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Save Bungay Library - latest plans

PUBLISHED: 12:08 25 February 2011

LOSING Bungay library is not an option - that was the pledge this week from the town council as it began the task of drawing up plans to keep it open.

It is one of the county’s libraries set to close by April 2012 unless the community can come up with a plan to run it, as Suffolk seeks to cut millions of pounds from its overall budget.

At their meeting on Monday members backed four proposals drawn up at an informal meeting on Thursday:

l To develop realistic and viable alternatives to closure to meet the county’s deadline for response (April 30).

l To set up a cross-community action group or working party to take the campaign forward.

l That the council should be part of that group but not in overall control.

l To be facilitators, leaders and negotiators.

l To initiate discussions with
Beccles, Halesworth and Southwold to see how they could work together to create better library facilities and make greater savings.

The decisions came after Bungay’s county councillor David Ritchie told members he had been impressed with the efforts the council, and Sustainable Bungay, were making on the issue, and he was doing everything he could to get the best result for the library.

He said in the last 10 years the use of libraries in Suffolk had gone down by 40pc – “but when you look at the figure more closely the use of Bungay library in that period had gone up”.

He added: “Figures like that are showing a different picture. Use at Beccles has gone down by 43pc. The way forward is definitely to put a positive plan to Suffolk County Council on how Bungay could run its library on your terms, and get in early – fly the flag for Bungay, show we can run it on a good basis.”

John Palin pointed out that Norfolk was saving its libraries and waste sites while Suffolk was closing its facilities.

Two weeks ago the town held a read-in at its library to demonstrate how important it was to the town, with leading author Elizabeth Jane Howard and television actress Matilda Zeigler among the 220 people there to show their support.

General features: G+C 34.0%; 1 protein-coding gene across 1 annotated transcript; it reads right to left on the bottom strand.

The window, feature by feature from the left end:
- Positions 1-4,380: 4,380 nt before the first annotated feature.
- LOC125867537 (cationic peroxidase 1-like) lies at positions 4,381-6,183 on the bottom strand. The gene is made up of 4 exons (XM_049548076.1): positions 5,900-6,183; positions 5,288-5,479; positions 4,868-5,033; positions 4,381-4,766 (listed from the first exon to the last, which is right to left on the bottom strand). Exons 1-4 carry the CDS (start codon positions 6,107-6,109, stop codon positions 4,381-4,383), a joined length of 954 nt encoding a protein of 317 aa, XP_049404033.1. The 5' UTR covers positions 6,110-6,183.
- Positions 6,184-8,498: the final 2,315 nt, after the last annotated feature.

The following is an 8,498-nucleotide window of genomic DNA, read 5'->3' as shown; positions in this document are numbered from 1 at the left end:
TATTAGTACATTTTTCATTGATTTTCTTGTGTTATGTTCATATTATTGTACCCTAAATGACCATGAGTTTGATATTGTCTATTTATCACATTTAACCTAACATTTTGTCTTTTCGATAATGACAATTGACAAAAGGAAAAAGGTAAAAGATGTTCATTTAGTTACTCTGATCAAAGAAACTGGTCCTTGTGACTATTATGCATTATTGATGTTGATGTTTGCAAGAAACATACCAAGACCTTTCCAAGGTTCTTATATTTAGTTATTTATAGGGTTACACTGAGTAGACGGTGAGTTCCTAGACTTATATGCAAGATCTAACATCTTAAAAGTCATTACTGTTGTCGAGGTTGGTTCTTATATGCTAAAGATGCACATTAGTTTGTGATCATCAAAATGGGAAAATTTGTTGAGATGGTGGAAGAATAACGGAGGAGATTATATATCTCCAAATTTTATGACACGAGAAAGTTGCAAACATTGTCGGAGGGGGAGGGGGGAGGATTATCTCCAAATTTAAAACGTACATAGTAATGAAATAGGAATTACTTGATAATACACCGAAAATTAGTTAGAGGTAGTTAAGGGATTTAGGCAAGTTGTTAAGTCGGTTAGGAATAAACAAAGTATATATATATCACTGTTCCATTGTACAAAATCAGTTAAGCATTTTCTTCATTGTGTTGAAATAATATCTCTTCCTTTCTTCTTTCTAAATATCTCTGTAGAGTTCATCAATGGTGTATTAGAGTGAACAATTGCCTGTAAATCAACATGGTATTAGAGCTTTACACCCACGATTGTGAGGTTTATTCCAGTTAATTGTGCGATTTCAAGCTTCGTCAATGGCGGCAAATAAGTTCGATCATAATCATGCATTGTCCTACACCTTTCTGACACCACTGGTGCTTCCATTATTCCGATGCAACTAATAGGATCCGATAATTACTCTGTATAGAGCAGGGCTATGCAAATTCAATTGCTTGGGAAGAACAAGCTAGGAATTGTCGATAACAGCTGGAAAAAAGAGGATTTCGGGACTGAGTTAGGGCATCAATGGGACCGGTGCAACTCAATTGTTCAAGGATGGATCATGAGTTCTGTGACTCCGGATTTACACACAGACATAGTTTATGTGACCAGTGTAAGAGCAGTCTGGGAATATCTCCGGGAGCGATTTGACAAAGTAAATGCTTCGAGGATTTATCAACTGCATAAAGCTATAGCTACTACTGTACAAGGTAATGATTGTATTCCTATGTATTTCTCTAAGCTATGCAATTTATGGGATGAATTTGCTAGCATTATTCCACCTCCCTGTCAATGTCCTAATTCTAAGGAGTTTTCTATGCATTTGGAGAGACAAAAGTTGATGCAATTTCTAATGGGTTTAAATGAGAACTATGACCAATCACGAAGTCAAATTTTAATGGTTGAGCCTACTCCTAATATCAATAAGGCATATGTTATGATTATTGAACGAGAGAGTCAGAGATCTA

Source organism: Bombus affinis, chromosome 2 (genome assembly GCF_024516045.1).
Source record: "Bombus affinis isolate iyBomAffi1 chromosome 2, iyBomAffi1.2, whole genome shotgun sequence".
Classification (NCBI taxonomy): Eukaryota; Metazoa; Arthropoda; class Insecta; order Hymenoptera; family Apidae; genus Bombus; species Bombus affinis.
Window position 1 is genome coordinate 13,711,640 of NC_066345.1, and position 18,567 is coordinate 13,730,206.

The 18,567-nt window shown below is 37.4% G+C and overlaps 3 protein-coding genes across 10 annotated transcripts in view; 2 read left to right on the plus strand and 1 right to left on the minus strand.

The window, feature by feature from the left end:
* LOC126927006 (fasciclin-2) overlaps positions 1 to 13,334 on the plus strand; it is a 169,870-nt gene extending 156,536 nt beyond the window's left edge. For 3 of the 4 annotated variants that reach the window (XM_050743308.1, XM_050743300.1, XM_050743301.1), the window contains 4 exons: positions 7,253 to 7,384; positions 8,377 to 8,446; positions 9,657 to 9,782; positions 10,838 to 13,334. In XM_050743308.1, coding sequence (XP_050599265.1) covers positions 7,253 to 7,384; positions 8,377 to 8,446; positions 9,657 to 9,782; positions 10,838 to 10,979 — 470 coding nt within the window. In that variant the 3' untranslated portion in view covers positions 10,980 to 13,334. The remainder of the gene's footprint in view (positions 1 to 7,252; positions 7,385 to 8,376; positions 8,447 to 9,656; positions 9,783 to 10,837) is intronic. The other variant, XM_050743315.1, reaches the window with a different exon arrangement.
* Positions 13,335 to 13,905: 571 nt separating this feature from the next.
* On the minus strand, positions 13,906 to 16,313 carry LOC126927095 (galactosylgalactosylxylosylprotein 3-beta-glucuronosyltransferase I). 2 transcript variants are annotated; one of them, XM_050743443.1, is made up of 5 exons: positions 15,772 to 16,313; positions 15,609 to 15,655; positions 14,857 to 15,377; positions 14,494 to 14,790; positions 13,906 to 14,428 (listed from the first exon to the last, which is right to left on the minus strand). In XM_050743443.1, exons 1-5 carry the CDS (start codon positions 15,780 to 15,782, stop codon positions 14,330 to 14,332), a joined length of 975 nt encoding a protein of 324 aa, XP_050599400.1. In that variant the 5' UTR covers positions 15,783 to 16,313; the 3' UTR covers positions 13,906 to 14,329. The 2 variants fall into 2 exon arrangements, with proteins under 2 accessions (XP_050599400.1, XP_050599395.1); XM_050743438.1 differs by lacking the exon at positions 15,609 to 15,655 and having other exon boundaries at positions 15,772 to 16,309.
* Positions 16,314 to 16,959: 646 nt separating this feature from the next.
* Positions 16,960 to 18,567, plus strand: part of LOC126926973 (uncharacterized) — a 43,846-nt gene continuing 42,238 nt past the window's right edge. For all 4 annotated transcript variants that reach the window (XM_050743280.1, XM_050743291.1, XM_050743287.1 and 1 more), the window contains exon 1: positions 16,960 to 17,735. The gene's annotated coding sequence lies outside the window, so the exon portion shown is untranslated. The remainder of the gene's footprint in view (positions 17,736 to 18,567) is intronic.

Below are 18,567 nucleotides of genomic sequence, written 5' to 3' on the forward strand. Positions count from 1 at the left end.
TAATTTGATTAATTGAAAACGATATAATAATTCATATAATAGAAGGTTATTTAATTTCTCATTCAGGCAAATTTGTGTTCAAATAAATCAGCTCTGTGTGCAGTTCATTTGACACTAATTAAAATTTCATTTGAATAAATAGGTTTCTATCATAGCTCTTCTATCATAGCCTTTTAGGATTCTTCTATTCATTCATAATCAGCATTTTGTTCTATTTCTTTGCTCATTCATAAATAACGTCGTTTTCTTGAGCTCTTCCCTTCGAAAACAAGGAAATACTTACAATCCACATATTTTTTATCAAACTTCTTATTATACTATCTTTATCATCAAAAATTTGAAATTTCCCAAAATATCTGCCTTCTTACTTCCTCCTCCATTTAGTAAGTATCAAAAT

The library is only 19 years old, having been opened in 1992 on the site of the former Trinity Rooms, helped by a gift of £150,000 from Bungay benefactress Kathleen Bowerbank. Many reading groups and other organisations meet there.

Thursday is World Book Night and those heading the campaign want as many as possible to go along to the library between 7-9pm.

There will be live music in the library gallery, a book swap stall in the courtyard garden and a gaggle of local authors, including Mrs Howard and rising poetry star Luke Wright.

Josiah Meldrum, one of those leading the campaign, said: “As well as poetry readings, conversation and gentle musings on the joy of books and libraries we will be asking local authors to write some thoughts in the front our scrapbook. The scrapbook is called What Bungay Library Means to Me and is full of photos taken at the Read-In, along with the 100s of statements pinned to the notice board by all of you.

“It’s a powerful thing and we plan to present it to Suffolk County Council in Ipswich sometime in the near future.

“Waveney MP Peter Aldous has agreed to come with us if he’s in the county, which might really help us get it into the hands of the chief executive or council leader.”

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